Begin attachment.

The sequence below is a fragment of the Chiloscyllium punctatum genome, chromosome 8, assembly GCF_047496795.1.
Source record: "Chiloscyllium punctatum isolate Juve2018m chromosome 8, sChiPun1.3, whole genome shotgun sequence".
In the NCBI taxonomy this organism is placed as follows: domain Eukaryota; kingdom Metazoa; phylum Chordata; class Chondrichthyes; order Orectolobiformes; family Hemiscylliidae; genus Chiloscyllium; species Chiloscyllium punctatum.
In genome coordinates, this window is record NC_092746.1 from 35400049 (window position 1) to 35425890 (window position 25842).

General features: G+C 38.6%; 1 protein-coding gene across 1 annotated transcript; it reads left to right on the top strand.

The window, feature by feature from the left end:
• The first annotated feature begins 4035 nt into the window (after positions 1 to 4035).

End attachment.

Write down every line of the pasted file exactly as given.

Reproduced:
The sequence below is a fragment of the Chiloscyllium punctatum genome, chromosome 8, assembly GCF_047496795.1.
Source record: "Chiloscyllium punctatum isolate Juve2018m chromosome 8, sChiPun1.3, whole genome shotgun sequence".
In the NCBI taxonomy this organism is placed as follows: domain Eukaryota; kingdom Metazoa; phylum Chordata; class Chondrichthyes; order Orectolobiformes; family Hemiscylliidae; genus Chiloscyllium; species Chiloscyllium punctatum.
In genome coordinates, this window is record NC_092746.1 from 35400049 (window position 1) to 35425890 (window position 25842).

General features: G+C 38.6%; 1 protein-coding gene across 1 annotated transcript; it reads left to right on the top strand.

The window, feature by feature from the left end:
• The first annotated feature begins 4035 nt into the window (after positions 1 to 4035).